Following injury and criticism, Ada Hegerberg is ready for the next stage of her career

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Hegerberg: Rapinoe and USWNT are role models for women (2:11)

Ada Hegerberg explains her admiration for the USWNT following their legal battles with US Soccer. (2:11)

From her football to her activism, Ada Hegerberg's approach to life has three simple characteristics -- precision, repetition and ambition.

In their early years, Hegerberg and her older sister Andrine -- who is also a professional footballer -- were taught by their parents not to accept the conditions the world offered them. As young women obsessed with football, they were told they could gain respect and be the best. They just had to work hard for it.

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Videos of the sisters growing up in Norway show two young blonde girls taking shot after shot at their father in goal. Their small bodies fall over the ball but they get up and go once more. Hitting the target is only useful if you can do it again and again and again.

"I grew up in a football family," Hegerberg, who signed a lucrative, long-term sponsorship agreement with Nike on Monday, tells ESPN. "I had no choice other than playing football or if not it was right out the door. I kind of feel like it was the destiny, me playing football."

Since joining Lyon in 2014 she has racked up four consecutive Champions League titles alongside six consecutive Division 1 Feminine titles. Her accolades include being the Women's Champions League all-time top scorer with 53 goals -- which would put her in the top eight of the men's competition record -- and winning the inaugural Ballon d'Or Feminin.

Even as a non-exhaustive list of achievements it sounds like a player nearing retirement, not a 24-year-old who insists there is plenty more left to give.

"If I'm looking back on my career when I'm done and I know that I've done everything in order to stay on top as long as possible I think I will be satisfied. I think there are a lot of cool things to come," she says.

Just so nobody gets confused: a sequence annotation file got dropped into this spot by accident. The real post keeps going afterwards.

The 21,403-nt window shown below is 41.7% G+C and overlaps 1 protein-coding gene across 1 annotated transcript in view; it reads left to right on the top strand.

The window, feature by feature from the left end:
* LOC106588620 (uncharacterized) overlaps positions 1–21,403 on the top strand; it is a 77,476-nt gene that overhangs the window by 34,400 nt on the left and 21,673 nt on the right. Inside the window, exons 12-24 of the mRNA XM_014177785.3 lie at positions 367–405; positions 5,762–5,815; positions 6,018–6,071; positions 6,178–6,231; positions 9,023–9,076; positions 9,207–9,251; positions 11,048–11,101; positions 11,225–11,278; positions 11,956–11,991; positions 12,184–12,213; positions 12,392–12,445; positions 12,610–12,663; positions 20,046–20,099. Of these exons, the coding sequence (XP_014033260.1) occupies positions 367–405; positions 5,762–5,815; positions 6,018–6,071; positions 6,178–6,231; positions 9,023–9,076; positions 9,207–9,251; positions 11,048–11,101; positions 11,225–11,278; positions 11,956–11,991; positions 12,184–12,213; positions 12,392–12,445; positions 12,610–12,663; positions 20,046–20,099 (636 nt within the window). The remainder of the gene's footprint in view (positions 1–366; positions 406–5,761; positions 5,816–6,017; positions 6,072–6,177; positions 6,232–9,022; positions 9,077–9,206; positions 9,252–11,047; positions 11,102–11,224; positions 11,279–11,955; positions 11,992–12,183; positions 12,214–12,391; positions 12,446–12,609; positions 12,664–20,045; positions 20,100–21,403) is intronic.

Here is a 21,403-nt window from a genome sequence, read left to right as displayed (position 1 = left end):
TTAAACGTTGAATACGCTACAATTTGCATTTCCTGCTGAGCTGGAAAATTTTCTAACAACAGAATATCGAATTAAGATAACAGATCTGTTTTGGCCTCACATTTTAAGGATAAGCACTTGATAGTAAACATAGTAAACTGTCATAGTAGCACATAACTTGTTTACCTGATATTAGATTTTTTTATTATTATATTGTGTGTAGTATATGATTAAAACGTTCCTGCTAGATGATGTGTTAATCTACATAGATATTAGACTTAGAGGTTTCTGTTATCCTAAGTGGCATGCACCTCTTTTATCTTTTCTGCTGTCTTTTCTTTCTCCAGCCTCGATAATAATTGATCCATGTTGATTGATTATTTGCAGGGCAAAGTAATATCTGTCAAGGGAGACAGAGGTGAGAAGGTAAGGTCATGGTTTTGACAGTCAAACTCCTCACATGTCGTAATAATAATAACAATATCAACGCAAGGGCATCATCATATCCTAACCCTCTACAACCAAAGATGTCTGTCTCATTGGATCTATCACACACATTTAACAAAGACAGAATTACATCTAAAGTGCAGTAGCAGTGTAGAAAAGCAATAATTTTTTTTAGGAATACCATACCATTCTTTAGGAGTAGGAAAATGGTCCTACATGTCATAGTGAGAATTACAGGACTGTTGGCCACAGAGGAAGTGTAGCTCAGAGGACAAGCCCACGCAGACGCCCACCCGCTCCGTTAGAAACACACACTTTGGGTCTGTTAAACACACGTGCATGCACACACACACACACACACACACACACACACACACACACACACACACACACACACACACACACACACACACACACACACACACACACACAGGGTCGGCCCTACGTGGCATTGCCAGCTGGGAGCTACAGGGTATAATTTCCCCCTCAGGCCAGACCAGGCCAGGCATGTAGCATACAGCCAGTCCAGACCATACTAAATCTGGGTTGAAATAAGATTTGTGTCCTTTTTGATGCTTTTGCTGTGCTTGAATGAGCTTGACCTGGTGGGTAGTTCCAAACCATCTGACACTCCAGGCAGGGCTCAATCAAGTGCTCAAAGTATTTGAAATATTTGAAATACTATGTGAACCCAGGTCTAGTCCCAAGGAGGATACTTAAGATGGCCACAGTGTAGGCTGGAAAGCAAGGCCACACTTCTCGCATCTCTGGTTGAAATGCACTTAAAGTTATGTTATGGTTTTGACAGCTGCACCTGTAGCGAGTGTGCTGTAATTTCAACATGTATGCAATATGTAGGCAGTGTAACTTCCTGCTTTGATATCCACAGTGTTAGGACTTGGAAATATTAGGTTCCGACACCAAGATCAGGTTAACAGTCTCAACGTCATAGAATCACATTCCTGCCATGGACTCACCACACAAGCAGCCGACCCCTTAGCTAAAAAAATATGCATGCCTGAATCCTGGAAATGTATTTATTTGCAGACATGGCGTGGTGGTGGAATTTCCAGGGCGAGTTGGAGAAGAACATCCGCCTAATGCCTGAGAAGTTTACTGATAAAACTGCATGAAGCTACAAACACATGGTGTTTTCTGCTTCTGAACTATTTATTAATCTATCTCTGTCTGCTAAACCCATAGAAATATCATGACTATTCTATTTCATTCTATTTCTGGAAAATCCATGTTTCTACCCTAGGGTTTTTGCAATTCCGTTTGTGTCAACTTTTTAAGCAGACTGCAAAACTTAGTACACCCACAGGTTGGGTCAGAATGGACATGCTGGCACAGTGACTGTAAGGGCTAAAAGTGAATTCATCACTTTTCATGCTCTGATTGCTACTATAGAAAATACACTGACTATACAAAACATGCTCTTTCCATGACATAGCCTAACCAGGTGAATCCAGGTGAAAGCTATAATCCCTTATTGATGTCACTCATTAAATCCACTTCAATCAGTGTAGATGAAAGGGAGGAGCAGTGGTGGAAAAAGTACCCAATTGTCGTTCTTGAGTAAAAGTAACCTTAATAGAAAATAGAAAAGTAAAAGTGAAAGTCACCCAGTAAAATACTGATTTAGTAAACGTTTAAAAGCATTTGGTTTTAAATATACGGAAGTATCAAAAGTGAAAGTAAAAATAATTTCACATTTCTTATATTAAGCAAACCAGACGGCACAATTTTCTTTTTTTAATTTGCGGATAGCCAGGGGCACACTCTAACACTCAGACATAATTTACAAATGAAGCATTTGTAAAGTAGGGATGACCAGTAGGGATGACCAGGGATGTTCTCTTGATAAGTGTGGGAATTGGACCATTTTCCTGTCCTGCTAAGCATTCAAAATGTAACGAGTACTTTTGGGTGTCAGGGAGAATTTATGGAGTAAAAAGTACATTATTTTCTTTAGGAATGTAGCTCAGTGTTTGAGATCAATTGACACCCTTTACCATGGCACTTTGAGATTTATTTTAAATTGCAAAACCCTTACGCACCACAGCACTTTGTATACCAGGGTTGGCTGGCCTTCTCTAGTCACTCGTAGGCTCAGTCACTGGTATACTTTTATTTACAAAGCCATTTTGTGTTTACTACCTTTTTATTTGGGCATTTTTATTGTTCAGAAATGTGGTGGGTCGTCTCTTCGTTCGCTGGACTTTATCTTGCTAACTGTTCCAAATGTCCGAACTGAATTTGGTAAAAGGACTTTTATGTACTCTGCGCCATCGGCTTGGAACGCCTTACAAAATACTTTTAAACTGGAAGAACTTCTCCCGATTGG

As is the case for most athletes, however, 2020 has put a dampener on these plans. While football has been shut down across Europe since March due to the coronavirus pandemic, Hegerberg's season ended much earlier after she suffered a ruptured ACL in January.

One of the most difficult and time-consuming injuries to recover from, female footballers are four to six times more likely to suffer an injury to their ACL than their male counterparts. While this means there was a lot of support available to Hegerberg, her return to play has still been slow and difficult.

"I think everyone who finds themselves in a situation like this are asking a lot of questions in the beginning like why now, why me and you get yourself through those phases of sorrow almost," she says.

"In the end you just have to let it go and let the emotions out, accept it and really take your time mentally.

"For me I needed to take a step back and take my time and slowly the motivation is starting to grow again and one day you wake up and you're just like alright let's do this."

On the day we talk, Hegerberg has just received the news that she can run outside on grass for the first time since January and her excitement is palpable. All going to plan, coronavirus included, she hopes to be back on the pitch for September. As for what player we can expect to see, even she isn't sure what is to come.